Do naps benefit novel word learning? Developmental differences and white matter correlates

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Memory representations of newly learned words undergo changes during nocturnal sleep, as evidenced by improvements in explicit recall and lexical integration (i.e., after sleep, novel words compete with existing words during online word recognition). Some studies have revealed larger sleep-benefits in children relative to adults. However, whether daytime naps play a similar facilitatory role is unclear. We investigated the effect of a daytime nap (relative to wake) on explicit memory (recall/recognition) and lexical integration (lexical competition) of newly learned novel words in young adults and children aged 10-12 years, also exploring white matter correlates of the pre- and post-nap effects of word learning in the child group with diffusion weighted MRI. In both age groups, a nap maintained explicit memory of novel words and wake led to forgetting. However, there was an age group interaction when comparing change in recall over the nap: children showed a slight improvement whereas adults showed a slight decline. There was no evidence of lexical integration at any point. Although children spent proportionally more time in slow-wave sleep (SWS) than adults, neither SWS nor spindle parameters correlated with over-nap changes in word learning. For children, increased fractional anisotropy (FA) in the uncinate fasciculus and arcuate fasciculus were associated with the recognition of novel words immediately after learning, and FA in the right arcuate fasciculus was further associated with changes in recall of novel words over a nap, supporting the importance of these tracts in the word learning and consolidation process. These findings point to a protective role of naps in word learning (at least under the present conditions), and emphasize the need to better understand both the active and passive roles that sleep plays in supporting vocabulary consolidation over development.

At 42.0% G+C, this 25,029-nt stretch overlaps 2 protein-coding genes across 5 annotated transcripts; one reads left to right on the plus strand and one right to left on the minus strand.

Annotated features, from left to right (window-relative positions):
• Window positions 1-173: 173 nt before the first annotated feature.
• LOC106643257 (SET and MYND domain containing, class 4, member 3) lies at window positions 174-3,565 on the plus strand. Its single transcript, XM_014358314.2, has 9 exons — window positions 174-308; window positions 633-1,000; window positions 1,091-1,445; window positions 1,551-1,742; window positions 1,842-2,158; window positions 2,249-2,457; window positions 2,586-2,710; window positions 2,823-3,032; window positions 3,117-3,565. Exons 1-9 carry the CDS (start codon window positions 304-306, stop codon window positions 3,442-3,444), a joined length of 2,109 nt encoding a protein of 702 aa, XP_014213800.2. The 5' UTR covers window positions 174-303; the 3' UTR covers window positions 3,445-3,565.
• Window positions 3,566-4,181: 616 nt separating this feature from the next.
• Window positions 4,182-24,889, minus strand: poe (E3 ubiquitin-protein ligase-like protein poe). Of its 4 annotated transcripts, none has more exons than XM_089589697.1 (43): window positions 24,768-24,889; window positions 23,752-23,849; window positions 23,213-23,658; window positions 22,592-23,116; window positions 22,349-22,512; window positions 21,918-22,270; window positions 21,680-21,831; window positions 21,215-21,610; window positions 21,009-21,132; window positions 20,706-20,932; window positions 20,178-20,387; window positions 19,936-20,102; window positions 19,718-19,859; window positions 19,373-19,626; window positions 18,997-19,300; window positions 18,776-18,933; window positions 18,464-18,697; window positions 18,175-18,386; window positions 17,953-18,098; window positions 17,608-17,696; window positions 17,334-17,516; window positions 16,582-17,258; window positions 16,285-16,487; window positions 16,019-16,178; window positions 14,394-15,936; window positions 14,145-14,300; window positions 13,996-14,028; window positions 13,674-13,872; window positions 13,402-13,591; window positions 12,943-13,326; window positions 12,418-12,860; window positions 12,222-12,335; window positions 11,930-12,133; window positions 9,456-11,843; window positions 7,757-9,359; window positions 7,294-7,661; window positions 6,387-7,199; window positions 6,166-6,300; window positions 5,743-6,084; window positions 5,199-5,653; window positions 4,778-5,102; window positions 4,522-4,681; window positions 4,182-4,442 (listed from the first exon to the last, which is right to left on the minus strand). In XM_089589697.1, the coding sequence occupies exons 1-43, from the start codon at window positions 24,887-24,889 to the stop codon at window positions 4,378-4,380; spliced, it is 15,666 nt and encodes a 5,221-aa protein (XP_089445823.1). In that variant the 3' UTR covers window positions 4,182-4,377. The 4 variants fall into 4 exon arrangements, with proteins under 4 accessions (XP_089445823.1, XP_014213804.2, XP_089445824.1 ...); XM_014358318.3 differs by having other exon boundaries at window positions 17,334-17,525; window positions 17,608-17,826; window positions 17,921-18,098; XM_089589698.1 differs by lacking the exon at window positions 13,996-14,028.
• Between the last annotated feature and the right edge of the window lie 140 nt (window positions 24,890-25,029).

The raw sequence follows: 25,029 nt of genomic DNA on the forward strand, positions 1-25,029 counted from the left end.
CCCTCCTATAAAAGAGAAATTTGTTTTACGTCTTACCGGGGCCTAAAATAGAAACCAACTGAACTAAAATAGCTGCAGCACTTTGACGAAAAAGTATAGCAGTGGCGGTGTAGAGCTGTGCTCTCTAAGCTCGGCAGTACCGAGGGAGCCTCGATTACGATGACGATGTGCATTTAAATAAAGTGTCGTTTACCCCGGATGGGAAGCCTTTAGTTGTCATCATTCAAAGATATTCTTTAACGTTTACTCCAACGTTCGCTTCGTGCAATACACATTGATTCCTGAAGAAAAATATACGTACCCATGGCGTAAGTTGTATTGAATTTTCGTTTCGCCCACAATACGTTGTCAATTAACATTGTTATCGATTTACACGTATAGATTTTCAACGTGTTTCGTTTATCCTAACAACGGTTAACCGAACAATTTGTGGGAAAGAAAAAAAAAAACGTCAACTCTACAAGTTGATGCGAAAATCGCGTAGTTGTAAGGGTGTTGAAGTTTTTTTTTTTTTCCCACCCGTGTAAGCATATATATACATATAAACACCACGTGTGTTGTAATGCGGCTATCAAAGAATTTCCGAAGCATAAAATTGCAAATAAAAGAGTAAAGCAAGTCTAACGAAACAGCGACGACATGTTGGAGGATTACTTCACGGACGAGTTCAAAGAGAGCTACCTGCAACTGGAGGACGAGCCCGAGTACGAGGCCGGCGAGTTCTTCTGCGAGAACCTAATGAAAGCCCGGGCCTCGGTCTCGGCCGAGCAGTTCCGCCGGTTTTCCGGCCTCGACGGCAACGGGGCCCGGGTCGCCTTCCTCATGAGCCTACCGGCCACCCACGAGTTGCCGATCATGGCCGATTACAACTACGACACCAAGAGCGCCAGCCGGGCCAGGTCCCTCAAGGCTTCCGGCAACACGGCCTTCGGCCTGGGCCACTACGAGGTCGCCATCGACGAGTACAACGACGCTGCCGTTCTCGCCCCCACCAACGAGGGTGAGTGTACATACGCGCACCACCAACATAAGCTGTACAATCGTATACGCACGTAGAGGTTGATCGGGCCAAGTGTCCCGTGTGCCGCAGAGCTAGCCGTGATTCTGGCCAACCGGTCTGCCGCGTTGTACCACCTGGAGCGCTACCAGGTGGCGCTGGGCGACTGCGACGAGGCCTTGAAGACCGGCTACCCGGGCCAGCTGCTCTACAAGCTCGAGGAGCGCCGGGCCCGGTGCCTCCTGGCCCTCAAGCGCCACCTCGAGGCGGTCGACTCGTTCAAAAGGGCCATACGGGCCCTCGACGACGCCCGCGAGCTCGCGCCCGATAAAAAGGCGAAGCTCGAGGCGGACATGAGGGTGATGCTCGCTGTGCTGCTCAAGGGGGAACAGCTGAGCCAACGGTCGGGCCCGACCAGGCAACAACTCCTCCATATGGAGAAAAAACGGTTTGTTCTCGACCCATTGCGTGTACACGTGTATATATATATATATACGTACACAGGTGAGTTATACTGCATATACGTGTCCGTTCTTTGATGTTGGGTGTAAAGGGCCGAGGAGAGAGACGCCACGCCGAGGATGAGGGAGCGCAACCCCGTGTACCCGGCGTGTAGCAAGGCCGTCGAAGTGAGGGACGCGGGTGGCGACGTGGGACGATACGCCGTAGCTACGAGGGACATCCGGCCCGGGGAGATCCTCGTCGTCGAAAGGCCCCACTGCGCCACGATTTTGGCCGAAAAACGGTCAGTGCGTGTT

Original languageEnglish
Pages (from-to)37-60
Number of pages24
JournalCortex; a journal devoted to the study of the nervous system and behavior
Early online date23 Nov 2022
Publication statusPublished - 1 Jan 2023

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